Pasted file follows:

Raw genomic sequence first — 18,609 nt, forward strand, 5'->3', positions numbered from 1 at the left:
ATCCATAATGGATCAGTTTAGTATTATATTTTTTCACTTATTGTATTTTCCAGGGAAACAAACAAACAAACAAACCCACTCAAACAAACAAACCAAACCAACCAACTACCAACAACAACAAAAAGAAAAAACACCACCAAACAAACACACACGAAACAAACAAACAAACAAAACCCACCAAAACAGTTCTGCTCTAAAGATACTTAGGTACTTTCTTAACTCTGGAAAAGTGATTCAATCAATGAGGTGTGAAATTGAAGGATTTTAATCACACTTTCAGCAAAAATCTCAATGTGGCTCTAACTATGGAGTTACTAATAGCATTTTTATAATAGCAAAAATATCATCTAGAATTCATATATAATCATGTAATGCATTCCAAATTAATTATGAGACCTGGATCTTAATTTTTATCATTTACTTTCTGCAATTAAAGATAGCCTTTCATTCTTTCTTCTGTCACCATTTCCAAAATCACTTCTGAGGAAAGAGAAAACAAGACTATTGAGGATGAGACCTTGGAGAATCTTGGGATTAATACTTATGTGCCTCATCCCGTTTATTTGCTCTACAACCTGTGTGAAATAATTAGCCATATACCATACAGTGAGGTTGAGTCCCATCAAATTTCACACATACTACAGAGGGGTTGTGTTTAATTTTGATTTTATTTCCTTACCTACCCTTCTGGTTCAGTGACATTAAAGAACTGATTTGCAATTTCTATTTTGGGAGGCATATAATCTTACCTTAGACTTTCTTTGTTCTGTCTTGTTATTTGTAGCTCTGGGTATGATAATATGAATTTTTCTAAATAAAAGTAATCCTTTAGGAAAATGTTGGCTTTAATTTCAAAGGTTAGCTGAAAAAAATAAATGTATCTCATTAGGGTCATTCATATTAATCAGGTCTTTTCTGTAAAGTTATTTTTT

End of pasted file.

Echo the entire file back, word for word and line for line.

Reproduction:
Raw genomic sequence first — 18,609 nt, forward strand, 5'->3', positions numbered from 1 at the left:
ATCCATAATGGATCAGTTTAGTATTATATTTTTTCACTTATTGTATTTTCCAGGGAAACAAACAAACAAACAAACCCACTCAAACAAACAAACCAAACCAACCAACTACCAACAACAACAAAAAGAAAAAACACCACCAAACAAACACACACGAAACAAACAAACAAACAAAACCCACCAAAACAGTTCTGCTCTAAAGATACTTAGGTACTTTCTTAACTCTGGAAAAGTGATTCAATCAATGAGGTGTGAAATTGAAGGATTTTAATCACACTTTCAGCAAAAATCTCAATGTGGCTCTAACTATGGAGTTACTAATAGCATTTTTATAATAGCAAAAATATCATCTAGAATTCATATATAATCATGTAATGCATTCCAAATTAATTATGAGACCTGGATCTTAATTTTTATCATTTACTTTCTGCAATTAAAGATAGCCTTTCATTCTTTCTTCTGTCACCATTTCCAAAATCACTTCTGAGGAAAGAGAAAACAAGACTATTGAGGATGAGACCTTGGAGAATCTTGGGATTAATACTTATGTGCCTCATCCCGTTTATTTGCTCTACAACCTGTGTGAAATAATTAGCCATATACCATACAGTGAGGTTGAGTCCCATCAAATTTCACACATACTACAGAGGGGTTGTGTTTAATTTTGATTTTATTTCCTTACCTACCCTTCTGGTTCAGTGACATTAAAGAACTGATTTGCAATTTCTATTTTGGGAGGCATATAATCTTACCTTAGACTTTCTTTGTTCTGTCTTGTTATTTGTAGCTCTGGGTATGATAATATGAATTTTTCTAAATAAAAGTAATCCTTTAGGAAAATGTTGGCTTTAATTTCAAAGGTTAGCTGAAAAAAATAAATGTATCTCATTAGGGTCATTCATATTAATCAGGTCTTTTCTGTAAAGTTATTTTTT